Social advocacy programs are not just for corporates. A nonprofit can make the best out of it too. Whether it is spreading the word for the cause it pursues or a fundraising, a well-managed social advocacy program could make all the difference for a nonprofit.
On AdvocacyCAST, our podcast series featuring the brand advocacy greats, Rodger Johnson talked to Julia Campbell, a leading digital marketing strategist for nonprofits, on how to start a successful social advocacy program in a nonprofit.
More about the guest
Julia Campbell is a social media marketing enthusiast who has helped numerous nonprofits raise money and connect with supporters through websites, e-mail marketing, social media and other online tools. Julia has been featured on MarketWatch, Alltop, Salon, Social Media Today, Forbes and Business 2 Community. She is also the founder of J Campbell Social Marketing, a leading digital marketing firm in Beverly, MA.
Excerpts from the conversation
Rodger: Before we get started, tell me a little bit about your background.
Julia: I help nonprofits create a strategic plan and editorial calendar, a timeline, and a feasible work plan for their online efforts. So I help them really integrate it with what they are already doing, that’s working. I never suggest social media or email marketing should replace what’s already working. It should really be augmenting every other effort. I just show the organization how to use these tools. I empower them, train them and I get them all excited about it. Hopefully they start, you know, engaging their communities and advocating and raising lots of money.
Rodger: Why are social advocates important to nonprofits and causes they pursue?
Julia: Advocates are the life blood of a nonprofit organization. Mostly a nonprofit is strapped for cash, resources, staff, and time. They need outside advocates that are willing to donate time or even to donate tweet or a blog post or a Facebook post. They really need people that are willing to spread the word just based on their own passion for the cause. If they do not have these passionate advocates, then they would not be able to succeed in their mission. It is of vital importance to them.
Rodger: How would you go about advising a nonprofit executive leadership on identifying these advocates inside the organization?
Julia: Those are the people I would start with. When you start a campaign or when you start an advocacy or fundraising campaign, you should always start internally, because then when you go outside the organization, it helps to say, “Oh! 100% of our employees have donated or 100% of our board members have signed this petition, so will you?”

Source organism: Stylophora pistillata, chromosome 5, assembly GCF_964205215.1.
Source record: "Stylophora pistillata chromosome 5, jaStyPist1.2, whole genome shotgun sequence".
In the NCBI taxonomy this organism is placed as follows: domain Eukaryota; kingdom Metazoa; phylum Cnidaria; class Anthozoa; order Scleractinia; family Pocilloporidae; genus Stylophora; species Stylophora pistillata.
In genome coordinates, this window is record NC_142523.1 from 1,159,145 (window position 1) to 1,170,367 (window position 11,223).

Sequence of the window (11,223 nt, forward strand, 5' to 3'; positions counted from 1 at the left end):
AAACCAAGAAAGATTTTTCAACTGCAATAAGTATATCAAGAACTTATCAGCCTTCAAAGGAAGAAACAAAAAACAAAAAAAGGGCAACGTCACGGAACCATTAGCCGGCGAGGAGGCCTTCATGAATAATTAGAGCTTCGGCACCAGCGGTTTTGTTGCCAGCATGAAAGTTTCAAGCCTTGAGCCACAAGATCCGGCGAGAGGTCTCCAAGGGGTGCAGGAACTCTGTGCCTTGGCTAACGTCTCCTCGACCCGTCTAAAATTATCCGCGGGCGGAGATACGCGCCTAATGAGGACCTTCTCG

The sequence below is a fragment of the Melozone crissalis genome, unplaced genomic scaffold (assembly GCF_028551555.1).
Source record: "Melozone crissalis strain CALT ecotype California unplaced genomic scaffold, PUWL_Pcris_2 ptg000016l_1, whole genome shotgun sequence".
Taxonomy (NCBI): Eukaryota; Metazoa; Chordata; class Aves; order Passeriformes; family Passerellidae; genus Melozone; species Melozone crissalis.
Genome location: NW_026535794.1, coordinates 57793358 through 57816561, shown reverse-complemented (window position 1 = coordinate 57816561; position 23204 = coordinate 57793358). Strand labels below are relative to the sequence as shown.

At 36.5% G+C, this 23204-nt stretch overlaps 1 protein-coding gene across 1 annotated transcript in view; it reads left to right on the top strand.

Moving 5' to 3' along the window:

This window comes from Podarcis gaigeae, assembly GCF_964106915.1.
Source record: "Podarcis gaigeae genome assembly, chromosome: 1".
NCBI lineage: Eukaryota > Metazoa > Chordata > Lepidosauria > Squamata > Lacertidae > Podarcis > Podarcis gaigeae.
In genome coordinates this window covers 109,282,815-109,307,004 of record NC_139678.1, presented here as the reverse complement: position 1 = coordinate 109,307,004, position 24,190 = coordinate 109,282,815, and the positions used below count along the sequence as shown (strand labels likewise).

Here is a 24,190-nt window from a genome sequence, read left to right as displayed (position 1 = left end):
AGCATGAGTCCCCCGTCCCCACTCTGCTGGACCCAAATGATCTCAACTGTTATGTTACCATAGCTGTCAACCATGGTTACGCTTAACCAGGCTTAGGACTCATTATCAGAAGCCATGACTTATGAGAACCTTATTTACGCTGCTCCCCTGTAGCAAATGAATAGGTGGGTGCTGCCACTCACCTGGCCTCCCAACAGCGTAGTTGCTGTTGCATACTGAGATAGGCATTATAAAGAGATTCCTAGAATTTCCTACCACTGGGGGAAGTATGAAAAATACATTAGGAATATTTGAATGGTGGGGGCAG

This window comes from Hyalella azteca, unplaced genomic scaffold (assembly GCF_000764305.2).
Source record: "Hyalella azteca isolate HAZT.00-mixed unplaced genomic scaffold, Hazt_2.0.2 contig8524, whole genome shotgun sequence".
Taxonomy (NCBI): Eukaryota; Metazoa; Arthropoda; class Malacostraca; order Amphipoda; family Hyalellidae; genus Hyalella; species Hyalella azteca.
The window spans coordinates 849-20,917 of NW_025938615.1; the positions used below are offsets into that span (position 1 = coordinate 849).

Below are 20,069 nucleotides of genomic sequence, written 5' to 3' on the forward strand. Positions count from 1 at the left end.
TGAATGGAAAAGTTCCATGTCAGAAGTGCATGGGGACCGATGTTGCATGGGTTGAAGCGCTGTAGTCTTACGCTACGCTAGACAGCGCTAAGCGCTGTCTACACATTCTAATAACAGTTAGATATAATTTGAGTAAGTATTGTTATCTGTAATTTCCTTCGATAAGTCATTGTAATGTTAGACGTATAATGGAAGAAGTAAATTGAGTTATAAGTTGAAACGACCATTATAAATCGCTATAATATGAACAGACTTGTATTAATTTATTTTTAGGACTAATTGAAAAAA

If your board members and your staff members are not participating or donating, then why would I participate or donate as an outsider.
So getting internal people involved and excited is incredibly important.
I think you need to give them the tools to succeed and don’t talk to them, as if they’re entitled to this.
Talk to them, really explain the purpose of what you’re doing and give them every single thing that they need to be an advocate, whether it is setting up a special website with graphics, with information, with sample blogposts, tweets and photos they can use. Just make things as easy as possible for people, and they usually will jump all over it and become great advocates.
Rodger: What role can an organization’s culture play in cultivating social advocates?
Julia: I think the nonprofits are responsible for providing interesting and compelling information in a way that is easy for people to understand. Not everything has to be all happy and sugar coated, but show the advocates your success stories, testimonials, the results of your efforts. Show them that as advocates, they can be part of writing a happy ending to the story. I think that gets people really involved. I always say story telling is the most important thing in nonprofit community. All nonprofit organizations have to be story tellers.
Rodger: And you think they should teach their employees and their advocates how to tell these stories as well?
Julia: I always advice that there should be a social media and storytelling committee at the nonprofits. And you do not want just one person to be the only person responsible for this. There are millions of ways to get stories, and there are lots of ideas. So form a committee and start building a story bank with a bunch of ideas, things to research, people to call, interesting photos and so on. You want to have a repository for all this information, so that the development department and marketing department can go there and use these stories. And also you can put them online.
Make it as easy as possible for your social advocates.
Rodger: What are the really important tips that you could tell my audience that they need to be thinking about when they go about developing these advocacy programs?
Julia: Number 1 is – think like a journalist. Always find a story. Find what’s compelling and emotional.
Number 2 is – create visuals. And think visually because that is going to compel people. Think about photos, videos and graphics that you can create.
Number 3 is – don’t be afraid to ask. Because if you don’t ask, the answer is automatically no.
These are my three tips.
Is the conversation interesting? You can listen to the entire discussion here.